Inflation in existing drugs’ prices and the debut of new drugs are both contributing to the overall rising costs of pharmaceuticals.
For oral and injectable specialty drugs, costs increased 20.6% and 12.5%, respectively, with 71.1% and 52.4% attributable to new drugs. Costs of oral and injectable generic drugs grew by 4.4% and 7.3%, also driven by entrants into the market.
Researchers looked at monthly wholesale acquisition costs of 24,877 National Drug Codes for oral drugs and 3,049 injectable drugs from 2005 to 2016. They compared them with pharmacy claims from the, which offers insurance products to more than 3.2 million members across the spectrum of private and public arenas.
“Our analyses yielded three main findings,” explained, University of Pittsburgh, and her colleagues in a report published in the January 2019 issue of .
“First, costs increased considerably faster than inflation across all drug classes, and increases were highest for oral specialty drugs and lowest for oral generics,” Dr. Hernandez and her colleagues wrote.
“Second, rising costs of brand-name drugs were driven by inflation in the prices of widely used existing drugs,” they added. A combination of new products and price inflation in existing drugs drove the rising costs of specialty drugs, with new drugs accounting for a larger share of the price increases.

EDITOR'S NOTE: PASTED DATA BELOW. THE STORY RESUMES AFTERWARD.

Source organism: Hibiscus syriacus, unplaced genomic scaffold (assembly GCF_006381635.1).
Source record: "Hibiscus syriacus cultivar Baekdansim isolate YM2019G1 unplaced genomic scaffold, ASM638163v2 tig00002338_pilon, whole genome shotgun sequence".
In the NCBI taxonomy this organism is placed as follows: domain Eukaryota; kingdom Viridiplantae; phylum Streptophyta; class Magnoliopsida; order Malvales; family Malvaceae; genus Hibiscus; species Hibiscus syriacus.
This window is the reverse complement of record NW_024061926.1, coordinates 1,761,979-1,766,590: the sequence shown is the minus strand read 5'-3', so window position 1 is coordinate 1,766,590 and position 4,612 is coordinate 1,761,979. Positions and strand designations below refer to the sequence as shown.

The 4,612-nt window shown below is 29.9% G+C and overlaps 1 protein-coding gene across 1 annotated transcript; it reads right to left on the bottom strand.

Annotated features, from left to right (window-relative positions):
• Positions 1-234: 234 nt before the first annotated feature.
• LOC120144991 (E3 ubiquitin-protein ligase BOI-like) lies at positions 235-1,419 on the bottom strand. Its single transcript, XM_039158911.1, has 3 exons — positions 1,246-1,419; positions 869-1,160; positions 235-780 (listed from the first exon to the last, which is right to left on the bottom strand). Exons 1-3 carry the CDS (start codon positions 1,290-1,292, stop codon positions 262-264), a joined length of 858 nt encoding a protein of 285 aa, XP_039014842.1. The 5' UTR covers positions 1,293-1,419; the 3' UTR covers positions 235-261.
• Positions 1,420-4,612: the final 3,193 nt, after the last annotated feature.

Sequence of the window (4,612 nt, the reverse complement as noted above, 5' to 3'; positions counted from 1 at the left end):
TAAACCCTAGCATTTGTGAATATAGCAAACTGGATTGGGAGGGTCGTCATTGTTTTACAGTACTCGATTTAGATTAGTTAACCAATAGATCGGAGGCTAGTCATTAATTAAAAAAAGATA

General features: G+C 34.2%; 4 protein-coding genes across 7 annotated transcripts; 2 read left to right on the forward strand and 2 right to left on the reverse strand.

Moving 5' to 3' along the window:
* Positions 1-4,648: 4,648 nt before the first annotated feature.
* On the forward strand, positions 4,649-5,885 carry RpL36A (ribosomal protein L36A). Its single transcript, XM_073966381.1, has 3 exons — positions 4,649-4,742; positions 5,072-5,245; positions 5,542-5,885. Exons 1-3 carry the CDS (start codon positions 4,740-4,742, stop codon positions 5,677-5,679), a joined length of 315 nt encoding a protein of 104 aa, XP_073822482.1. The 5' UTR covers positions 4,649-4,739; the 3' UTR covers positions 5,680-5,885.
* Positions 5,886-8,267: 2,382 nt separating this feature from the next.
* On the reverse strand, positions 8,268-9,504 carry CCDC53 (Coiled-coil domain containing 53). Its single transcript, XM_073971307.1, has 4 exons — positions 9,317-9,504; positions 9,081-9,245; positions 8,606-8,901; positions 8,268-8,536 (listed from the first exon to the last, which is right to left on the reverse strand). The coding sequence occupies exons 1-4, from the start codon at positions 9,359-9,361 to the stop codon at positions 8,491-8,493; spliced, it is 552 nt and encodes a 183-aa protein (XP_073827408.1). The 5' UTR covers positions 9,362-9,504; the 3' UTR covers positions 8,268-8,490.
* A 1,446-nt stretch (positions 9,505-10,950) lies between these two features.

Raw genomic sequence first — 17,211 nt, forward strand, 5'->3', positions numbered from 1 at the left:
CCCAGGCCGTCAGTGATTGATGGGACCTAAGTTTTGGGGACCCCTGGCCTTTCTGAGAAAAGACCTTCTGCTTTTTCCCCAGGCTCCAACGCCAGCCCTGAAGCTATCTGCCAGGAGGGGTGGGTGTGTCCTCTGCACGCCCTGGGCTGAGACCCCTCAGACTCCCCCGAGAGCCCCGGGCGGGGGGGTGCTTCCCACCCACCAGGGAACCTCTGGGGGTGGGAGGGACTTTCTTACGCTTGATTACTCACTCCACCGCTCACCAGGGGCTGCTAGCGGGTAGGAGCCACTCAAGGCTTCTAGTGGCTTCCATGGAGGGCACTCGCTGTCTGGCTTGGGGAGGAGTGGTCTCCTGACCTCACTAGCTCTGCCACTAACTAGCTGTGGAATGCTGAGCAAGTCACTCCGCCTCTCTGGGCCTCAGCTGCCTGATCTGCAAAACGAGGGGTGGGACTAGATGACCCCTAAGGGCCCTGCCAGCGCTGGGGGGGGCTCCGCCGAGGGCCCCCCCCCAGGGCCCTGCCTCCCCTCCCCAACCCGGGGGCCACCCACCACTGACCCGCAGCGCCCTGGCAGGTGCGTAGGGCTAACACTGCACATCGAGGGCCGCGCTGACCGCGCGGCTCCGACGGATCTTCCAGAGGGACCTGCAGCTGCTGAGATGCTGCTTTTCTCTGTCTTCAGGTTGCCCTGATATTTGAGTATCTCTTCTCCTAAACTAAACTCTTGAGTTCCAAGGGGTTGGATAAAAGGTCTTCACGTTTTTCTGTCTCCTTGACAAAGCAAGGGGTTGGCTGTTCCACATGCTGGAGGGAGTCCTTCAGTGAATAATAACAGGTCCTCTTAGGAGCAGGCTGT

Third, “existing generics tended to decrease the average cost of generic drugs,” Dr. Hernandez noted. However, new generic products cost more than those already on the market, which fueled the annual increases in average costs.
The authors noted that their estimates demonstrate the role of inflation on pharmaceutical cost increases and support policy efforts to control that inflation.
“In the current value-based landscape, increasing drug costs attributable to new products can sometimes be justified on the basis of improved outcomes,” Dr. Hernandez and colleagues stated. “However, rising costs due to inflation do not reflect improved value for patients.”
The researchers noted that the data are limited by the lack of rebate information, which is generally proprietary. Thus, “the contribution of existing drugs may have been lower than we estimated,” they noted. In addition, “because the magnitude of rebates has increased in the past decade, our findings likely overestimated cost increases for brand-name drugs.” The researchers also didn’t examine the effect of drugs transitioning from brand to generic offerings.
The authors provided no disclosures.